April thank you for this blog post. I have been on this journey for close to two years now, and I will say, things are still very hard. However, I have gotten to know God on such greater levels in these two years. Even though I continue to make mistakes, and sometimes fall back in old ways (and need to go back to the Lord) I can say He is faithful to extend grace to us that is sufficient and He is so long suffering to us! My marriage is still rocky in many ways. I won’t lie and say things are perfect. But, I’ve come to find I can find contentment even during these trials. Would like to encourage others to just trust in the Lord and His goodness and just rest in Him, such a good place to be!

    1. The Lords Handmaiden,

      I’m so sorry to hear that things are very hard still. I know that Greg was pretty withdrawn for the first 3.5 years of my journey. Then at that point, he began to feel safe with me again. It sure gave me a lot of time to ask God to refine my motives and to learn to depend on the Lord alone no matter what Greg did.

      I’m so thankful to hear that you are finding contentment in Christ even in the trials. That is beautiful!

      Thank you for sharing with our sisters. Praying for the Lord’s healing for you, your husband, and your marriage.

      If you want to talk about anything, I’m here. I’d be glad to point you to resources and to more healing in Christ.

      Much love!

  6. I think now it is on the men to love, respect and honor their wives. Too long have we conservative christians tried to put all the blame on the women – now the men should take a good look at their many faults and work to become men worthy of their women. It is the truth that many men are NOT godly in their hate and disrespect. Women need to be heard inside and outside of the home to truly fulfill Jesus wishes.

    1. Susan,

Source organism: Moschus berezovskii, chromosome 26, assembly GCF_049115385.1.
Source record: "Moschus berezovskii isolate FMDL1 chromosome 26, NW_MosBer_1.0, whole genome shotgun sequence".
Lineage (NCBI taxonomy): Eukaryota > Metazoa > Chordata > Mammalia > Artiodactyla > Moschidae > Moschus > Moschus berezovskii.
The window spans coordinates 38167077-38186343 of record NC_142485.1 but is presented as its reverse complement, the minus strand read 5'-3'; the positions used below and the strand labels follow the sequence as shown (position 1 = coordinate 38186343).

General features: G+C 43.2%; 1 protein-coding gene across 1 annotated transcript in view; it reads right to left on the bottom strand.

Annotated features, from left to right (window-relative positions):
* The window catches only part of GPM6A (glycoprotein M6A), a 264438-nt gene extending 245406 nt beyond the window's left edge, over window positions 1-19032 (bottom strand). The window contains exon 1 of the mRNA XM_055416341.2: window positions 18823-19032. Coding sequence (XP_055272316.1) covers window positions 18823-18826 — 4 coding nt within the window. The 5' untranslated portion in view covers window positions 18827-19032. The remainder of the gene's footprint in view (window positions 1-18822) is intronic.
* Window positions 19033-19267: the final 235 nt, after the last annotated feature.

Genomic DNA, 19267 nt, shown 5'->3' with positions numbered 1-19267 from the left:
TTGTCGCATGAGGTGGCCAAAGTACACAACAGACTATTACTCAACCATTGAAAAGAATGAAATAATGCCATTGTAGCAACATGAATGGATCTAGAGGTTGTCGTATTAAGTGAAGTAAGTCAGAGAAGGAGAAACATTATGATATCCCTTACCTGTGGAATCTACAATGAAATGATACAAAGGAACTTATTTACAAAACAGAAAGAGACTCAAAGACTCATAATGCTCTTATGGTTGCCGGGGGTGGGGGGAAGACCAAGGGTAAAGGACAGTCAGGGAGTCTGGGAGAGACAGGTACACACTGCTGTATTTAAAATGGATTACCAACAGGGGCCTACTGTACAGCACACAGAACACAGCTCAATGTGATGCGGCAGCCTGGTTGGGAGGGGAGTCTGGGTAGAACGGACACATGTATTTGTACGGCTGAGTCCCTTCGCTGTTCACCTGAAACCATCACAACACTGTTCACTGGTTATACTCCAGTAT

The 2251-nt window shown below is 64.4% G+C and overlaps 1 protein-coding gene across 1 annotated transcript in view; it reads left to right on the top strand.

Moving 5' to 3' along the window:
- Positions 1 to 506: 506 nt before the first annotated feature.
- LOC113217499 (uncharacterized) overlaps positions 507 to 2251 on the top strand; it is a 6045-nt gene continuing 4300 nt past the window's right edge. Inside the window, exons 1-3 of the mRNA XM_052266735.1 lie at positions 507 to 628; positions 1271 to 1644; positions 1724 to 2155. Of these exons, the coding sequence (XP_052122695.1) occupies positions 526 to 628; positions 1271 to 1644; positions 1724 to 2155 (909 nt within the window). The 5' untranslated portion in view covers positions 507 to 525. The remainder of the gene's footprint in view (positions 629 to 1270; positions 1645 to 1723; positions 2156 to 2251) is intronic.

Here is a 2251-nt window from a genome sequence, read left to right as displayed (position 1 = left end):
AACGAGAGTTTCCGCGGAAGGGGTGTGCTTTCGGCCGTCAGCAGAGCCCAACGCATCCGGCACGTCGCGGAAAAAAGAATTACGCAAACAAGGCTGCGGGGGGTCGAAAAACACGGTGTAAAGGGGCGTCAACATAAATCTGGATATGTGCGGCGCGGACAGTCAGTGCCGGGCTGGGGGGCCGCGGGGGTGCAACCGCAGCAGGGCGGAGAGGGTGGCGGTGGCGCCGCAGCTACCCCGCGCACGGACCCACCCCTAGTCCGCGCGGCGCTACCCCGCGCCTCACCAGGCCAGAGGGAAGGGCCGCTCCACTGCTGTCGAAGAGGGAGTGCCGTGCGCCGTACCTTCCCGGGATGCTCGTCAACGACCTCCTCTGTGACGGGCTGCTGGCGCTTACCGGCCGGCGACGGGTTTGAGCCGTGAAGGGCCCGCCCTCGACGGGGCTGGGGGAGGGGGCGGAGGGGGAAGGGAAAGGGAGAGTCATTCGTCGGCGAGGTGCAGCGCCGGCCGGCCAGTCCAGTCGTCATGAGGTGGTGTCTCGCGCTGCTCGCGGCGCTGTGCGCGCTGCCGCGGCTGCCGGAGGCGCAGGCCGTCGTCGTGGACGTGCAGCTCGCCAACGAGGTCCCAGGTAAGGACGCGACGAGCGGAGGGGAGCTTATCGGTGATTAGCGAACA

I wrote a post to husbands this past weekend. They have at least as much, if not more, responsibility to submit to Christ as Lord and to be the godly, humble, loving, selfless, gentle men God calls them to be. The whole Bible applies to men and women. Just because I only teach women does not excuse men to sin at all. We are each personally accountable to the Lord for every thought, motive, word, and deed. Jesus gives zero excuses to any of us for anything God calls sin.

      We are all in desperate need of His power to change and transform us from wretched sinners to glorious saints who live in His holiness and love.

      No one should be being abused. Not men. Not women. Not children.

  7. You are talking so much about becoming a safe space – when it is the men who proclaim to be husbands are unsafe space for their women who love them. We need to address the rampant domestic violence – and no, the victims are not guilty at all. Unless we condemn and fight against this the church – and christiandom will always be considered abusive.

    1. Susun,
      I agree in many ways here. I think when we spiritualize abuse at many levels we revictimize those offended and hurt and they are burdened with more false guilt and shame. There are healthier churches and ministries that are going after this and revealing all the covert ways that can keep people stuck and contributing to an unhealthy body of Christ overall. Prayers for your journey.

      1. My foundational understanding of sin is as follows:

        – All have sinned and fall short of the glory of God. (Rom. 3:23)

        Therefore, men and women have sinned.